Meet Our Music Therapists: Introducing Stephen Tok
My journey toward becoming a music therapist in mental health began with my work as a music educator among youth from disadvantaged and refugee communities. While I saw firsthand how music and other creative modalities were able to nurture hope and resilience, I also realized how ill-equipped I was to fully support these individuals without proper mental health training. With newfound purpose, I returned to school to be trained in music-centered psychotherapy to learn to integrate my knowledge of music with my desire to use it for mental health and well-being.
As a Registered Psychotherapist and Certified Music Therapist in the Mental Health and Addictions Program at Grand River Hospital, my role is to contribute to patients’ holistic care by nurturing healthier ways of thinking, feeling and being through music and conversation. I currently support patients in the Adult Inpatient Mental Health and Adult Specialized Mental Health units at the KW and Freeport Campuses as well as the new 9A Child and Adolescent Inpatient Psychiatry (CAIP) unit. I am also a Fellow of the Association for Music and Imagery, certified in its specialized Guided Imagery and Music (GIM) method of music-centered psychotherapy.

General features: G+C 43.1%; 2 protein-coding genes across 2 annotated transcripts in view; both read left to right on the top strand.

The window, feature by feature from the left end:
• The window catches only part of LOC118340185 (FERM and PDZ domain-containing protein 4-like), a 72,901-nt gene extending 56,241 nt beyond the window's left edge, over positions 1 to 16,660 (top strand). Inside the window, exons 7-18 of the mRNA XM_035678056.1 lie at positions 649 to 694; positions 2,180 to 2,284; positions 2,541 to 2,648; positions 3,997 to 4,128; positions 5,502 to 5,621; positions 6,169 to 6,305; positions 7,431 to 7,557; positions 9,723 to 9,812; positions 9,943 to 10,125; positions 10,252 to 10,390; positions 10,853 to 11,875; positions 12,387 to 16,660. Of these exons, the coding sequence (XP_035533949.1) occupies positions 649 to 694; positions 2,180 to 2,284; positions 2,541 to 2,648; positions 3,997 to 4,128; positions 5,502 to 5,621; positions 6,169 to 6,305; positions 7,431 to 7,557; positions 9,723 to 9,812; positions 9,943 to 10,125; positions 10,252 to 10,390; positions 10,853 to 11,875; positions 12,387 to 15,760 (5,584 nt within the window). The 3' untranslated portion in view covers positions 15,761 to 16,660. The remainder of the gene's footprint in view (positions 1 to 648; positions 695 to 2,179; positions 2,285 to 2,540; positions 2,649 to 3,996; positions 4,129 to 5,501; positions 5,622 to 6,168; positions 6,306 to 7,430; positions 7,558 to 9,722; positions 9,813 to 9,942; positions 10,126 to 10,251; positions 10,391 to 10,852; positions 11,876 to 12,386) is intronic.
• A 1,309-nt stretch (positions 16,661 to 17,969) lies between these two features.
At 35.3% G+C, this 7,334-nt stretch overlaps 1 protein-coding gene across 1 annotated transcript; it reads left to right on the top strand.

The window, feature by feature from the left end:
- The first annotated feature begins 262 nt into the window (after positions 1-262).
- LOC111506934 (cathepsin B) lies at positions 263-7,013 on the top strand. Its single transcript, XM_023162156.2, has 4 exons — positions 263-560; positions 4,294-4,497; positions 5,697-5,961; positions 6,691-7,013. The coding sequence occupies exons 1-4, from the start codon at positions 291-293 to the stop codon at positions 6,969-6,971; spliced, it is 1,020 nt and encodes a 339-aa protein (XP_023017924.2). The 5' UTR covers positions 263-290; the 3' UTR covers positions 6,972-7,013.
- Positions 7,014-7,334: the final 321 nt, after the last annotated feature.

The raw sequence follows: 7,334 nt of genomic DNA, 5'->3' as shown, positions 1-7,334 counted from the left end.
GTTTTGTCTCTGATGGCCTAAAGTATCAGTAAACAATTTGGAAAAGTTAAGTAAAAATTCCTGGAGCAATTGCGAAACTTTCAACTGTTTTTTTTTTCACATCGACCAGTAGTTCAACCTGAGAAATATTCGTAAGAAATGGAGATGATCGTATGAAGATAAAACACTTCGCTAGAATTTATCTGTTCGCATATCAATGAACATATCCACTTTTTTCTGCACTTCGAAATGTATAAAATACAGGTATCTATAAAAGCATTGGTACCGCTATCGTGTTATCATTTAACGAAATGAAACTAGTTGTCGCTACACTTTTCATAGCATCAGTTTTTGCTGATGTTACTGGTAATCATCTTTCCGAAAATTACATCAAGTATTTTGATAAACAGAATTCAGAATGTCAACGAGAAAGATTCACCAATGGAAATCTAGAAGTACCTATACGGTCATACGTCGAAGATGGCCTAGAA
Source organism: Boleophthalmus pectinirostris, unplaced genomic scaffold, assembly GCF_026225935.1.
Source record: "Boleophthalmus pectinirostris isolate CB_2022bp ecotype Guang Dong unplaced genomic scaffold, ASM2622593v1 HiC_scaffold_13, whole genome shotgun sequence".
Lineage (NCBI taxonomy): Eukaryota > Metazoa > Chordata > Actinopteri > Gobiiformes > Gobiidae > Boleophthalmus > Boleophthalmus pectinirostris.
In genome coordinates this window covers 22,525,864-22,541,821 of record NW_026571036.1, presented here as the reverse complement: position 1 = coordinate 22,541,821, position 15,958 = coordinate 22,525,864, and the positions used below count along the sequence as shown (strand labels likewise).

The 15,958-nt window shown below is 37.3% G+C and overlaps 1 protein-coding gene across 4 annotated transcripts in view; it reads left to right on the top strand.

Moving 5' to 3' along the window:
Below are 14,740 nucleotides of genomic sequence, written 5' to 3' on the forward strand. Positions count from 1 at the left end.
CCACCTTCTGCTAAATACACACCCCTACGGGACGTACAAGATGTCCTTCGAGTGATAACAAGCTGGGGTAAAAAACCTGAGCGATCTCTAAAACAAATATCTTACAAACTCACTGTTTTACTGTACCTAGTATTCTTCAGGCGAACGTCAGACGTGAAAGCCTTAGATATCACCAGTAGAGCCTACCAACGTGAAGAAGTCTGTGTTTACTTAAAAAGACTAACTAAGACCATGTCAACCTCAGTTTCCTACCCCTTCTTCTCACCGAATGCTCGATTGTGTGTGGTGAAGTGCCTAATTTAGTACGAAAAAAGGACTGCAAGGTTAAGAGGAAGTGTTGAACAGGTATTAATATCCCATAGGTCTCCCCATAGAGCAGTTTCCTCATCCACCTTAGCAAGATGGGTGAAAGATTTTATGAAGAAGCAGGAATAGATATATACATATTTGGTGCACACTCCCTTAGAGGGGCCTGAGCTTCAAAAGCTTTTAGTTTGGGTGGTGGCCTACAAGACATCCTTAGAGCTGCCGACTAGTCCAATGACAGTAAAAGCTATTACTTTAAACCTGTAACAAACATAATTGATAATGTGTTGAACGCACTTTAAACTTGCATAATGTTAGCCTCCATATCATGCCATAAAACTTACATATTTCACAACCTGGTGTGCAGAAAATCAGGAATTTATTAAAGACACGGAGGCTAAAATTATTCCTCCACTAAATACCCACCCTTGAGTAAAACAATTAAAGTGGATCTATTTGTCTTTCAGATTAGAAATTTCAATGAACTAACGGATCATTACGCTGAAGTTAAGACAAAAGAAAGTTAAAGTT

Music expresses what cannot be articulated, and hence, it has the capacity to reach parts of the psyche that words sometimes cannot—it also has a curious and instantaneous ability to connect with or express complex emotions, uncover thoughts that are usually kept hidden, and redirect the mind from spiraling in distress. In therapy, this can translate to helping patients express things that have been bottled up, gaining therapeutic insight, and becoming mindful of positive things in the present. It is truly inspiring to witness people discover strengths they never knew they had, to see themselves in a more positive light, and to overcome their traumas through meaningful music experiences.
But what do I REALLY love about music therapy? It is the fact that music speaks to the soul, allowing people to experience meaningful, transcendent, and even spiritual moments that are often indescribable yet life changing. It can bring joy, laughter, peace, and all that is positive, but it also makes space for tears, uncertainty, and frustration, supporting the entire human experience at a holistic level. For me, this is very much part of person-centred care.
– Stephen Tok
MMus, MMT, RP, MTA, FAMI
Adult Inpatient Mental Health (1F), CAIP, Specialized Mental Health